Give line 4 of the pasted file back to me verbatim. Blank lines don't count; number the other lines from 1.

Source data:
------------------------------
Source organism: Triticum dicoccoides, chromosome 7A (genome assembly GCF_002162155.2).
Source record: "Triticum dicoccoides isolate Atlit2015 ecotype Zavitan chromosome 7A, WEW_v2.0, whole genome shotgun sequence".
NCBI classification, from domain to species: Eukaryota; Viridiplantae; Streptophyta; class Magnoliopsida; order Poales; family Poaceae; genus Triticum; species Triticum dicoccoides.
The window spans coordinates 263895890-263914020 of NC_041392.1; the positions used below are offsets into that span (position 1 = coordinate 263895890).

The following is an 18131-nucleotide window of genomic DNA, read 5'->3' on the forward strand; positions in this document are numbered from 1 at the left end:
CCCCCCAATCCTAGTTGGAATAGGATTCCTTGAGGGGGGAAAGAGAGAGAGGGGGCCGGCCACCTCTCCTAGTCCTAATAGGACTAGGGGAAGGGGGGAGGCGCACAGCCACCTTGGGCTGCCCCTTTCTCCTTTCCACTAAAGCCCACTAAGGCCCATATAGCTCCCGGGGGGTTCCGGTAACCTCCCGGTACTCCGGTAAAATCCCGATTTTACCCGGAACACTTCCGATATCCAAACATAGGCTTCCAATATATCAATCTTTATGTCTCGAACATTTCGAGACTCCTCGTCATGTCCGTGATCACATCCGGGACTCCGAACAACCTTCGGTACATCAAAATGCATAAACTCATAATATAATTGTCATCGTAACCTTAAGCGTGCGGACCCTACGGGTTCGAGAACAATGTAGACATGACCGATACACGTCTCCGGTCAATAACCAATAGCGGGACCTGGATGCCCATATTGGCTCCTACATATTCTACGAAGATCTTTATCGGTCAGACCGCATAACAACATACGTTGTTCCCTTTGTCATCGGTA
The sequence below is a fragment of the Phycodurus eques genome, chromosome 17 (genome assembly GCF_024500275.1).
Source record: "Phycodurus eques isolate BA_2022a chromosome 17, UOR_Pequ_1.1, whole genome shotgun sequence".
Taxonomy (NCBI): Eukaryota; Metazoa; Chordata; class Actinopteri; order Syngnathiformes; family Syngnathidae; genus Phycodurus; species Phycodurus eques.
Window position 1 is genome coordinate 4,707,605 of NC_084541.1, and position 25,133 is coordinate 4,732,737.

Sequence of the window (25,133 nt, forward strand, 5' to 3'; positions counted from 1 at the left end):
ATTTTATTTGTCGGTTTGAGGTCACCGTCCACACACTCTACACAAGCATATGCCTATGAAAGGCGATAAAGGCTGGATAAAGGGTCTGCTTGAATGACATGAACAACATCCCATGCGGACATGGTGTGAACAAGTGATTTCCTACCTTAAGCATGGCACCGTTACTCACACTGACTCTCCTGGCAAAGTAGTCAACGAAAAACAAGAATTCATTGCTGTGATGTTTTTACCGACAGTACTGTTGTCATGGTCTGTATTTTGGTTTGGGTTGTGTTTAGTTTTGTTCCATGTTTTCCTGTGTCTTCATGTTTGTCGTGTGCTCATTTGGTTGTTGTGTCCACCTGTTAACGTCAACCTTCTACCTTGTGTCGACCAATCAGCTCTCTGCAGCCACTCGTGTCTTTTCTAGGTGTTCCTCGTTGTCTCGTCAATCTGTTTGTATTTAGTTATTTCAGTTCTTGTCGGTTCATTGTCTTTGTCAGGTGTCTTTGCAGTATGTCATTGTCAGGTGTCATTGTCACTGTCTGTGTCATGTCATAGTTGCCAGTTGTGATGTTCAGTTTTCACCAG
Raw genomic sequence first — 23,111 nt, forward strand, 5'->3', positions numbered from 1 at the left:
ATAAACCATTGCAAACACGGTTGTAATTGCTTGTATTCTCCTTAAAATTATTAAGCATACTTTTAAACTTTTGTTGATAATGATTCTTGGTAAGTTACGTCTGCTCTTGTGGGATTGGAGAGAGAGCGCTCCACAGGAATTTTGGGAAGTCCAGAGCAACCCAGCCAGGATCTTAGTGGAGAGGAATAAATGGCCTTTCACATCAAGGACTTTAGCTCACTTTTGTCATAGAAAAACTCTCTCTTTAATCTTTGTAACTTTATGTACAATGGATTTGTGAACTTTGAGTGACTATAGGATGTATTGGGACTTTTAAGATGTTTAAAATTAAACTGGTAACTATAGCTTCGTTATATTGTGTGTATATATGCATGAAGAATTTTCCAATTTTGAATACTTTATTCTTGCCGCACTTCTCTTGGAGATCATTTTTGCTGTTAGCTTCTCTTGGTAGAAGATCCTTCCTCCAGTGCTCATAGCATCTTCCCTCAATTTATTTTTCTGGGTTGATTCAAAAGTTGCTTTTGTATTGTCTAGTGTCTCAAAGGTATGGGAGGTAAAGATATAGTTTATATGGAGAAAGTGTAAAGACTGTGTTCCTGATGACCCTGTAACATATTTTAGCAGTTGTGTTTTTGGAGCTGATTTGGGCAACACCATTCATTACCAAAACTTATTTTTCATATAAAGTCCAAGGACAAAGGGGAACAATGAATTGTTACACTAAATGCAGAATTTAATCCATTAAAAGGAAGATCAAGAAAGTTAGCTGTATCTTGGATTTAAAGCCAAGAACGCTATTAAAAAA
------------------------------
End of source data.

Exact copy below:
The window spans coordinates 263895890-263914020 of NC_041392.1; the positions used below are offsets into that span (position 1 = coordinate 263895890).